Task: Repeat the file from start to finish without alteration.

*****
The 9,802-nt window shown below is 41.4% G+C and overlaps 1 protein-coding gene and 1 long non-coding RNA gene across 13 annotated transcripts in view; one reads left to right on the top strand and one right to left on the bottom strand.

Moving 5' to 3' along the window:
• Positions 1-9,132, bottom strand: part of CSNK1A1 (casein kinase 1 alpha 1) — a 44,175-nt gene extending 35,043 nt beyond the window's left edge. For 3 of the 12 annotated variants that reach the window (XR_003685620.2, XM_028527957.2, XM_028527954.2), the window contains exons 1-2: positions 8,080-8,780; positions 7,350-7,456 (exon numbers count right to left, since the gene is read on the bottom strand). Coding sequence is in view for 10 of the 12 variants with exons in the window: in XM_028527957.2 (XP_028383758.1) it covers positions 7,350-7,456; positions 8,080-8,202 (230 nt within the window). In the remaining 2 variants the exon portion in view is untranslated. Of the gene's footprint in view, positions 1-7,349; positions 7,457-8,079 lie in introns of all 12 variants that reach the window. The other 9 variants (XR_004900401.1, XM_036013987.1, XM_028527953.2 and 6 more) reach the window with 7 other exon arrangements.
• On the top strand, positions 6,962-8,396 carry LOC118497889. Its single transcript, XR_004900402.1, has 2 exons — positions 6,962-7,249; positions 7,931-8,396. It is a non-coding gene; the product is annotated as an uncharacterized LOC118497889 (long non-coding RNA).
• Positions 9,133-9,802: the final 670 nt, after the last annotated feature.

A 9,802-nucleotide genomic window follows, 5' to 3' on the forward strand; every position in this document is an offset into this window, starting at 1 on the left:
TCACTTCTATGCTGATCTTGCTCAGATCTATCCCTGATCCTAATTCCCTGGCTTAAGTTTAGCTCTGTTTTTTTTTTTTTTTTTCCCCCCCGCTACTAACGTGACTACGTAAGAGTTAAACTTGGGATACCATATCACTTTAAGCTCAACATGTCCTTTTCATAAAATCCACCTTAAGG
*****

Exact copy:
The 9,802-nt window shown below is 41.4% G+C and overlaps 1 protein-coding gene and 1 long non-coding RNA gene across 13 annotated transcripts in view; one reads left to right on the top strand and one right to left on the bottom strand.

Moving 5' to 3' along the window:
• Positions 1-9,132, bottom strand: part of CSNK1A1 (casein kinase 1 alpha 1) — a 44,175-nt gene extending 35,043 nt beyond the window's left edge. For 3 of the 12 annotated variants that reach the window (XR_003685620.2, XM_028527957.2, XM_028527954.2), the window contains exons 1-2: positions 8,080-8,780; positions 7,350-7,456 (exon numbers count right to left, since the gene is read on the bottom strand). Coding sequence is in view for 10 of the 12 variants with exons in the window: in XM_028527957.2 (XP_028383758.1) it covers positions 7,350-7,456; positions 8,080-8,202 (230 nt within the window). In the remaining 2 variants the exon portion in view is untranslated. Of the gene's footprint in view, positions 1-7,349; positions 7,457-8,079 lie in introns of all 12 variants that reach the window. The other 9 variants (XR_004900401.1, XM_036013987.1, XM_028527953.2 and 6 more) reach the window with 7 other exon arrangements.
• On the top strand, positions 6,962-8,396 carry LOC118497889. Its single transcript, XR_004900402.1, has 2 exons — positions 6,962-7,249; positions 7,931-8,396. It is a non-coding gene; the product is annotated as an uncharacterized LOC118497889 (long non-coding RNA).
• Positions 9,133-9,802: the final 670 nt, after the last annotated feature.

A 9,802-nucleotide genomic window follows, 5' to 3' on the forward strand; every position in this document is an offset into this window, starting at 1 on the left:
TCACTTCTATGCTGATCTTGCTCAGATCTATCCCTGATCCTAATTCCCTGGCTTAAGTTTAGCTCTGTTTTTTTTTTTTTTTTTCCCCCCCGCTACTAACGTGACTACGTAAGAGTTAAACTTGGGATACCATATCACTTTAAGCTCAACATGTCCTTTTCATAAAATCCACCTTAAGG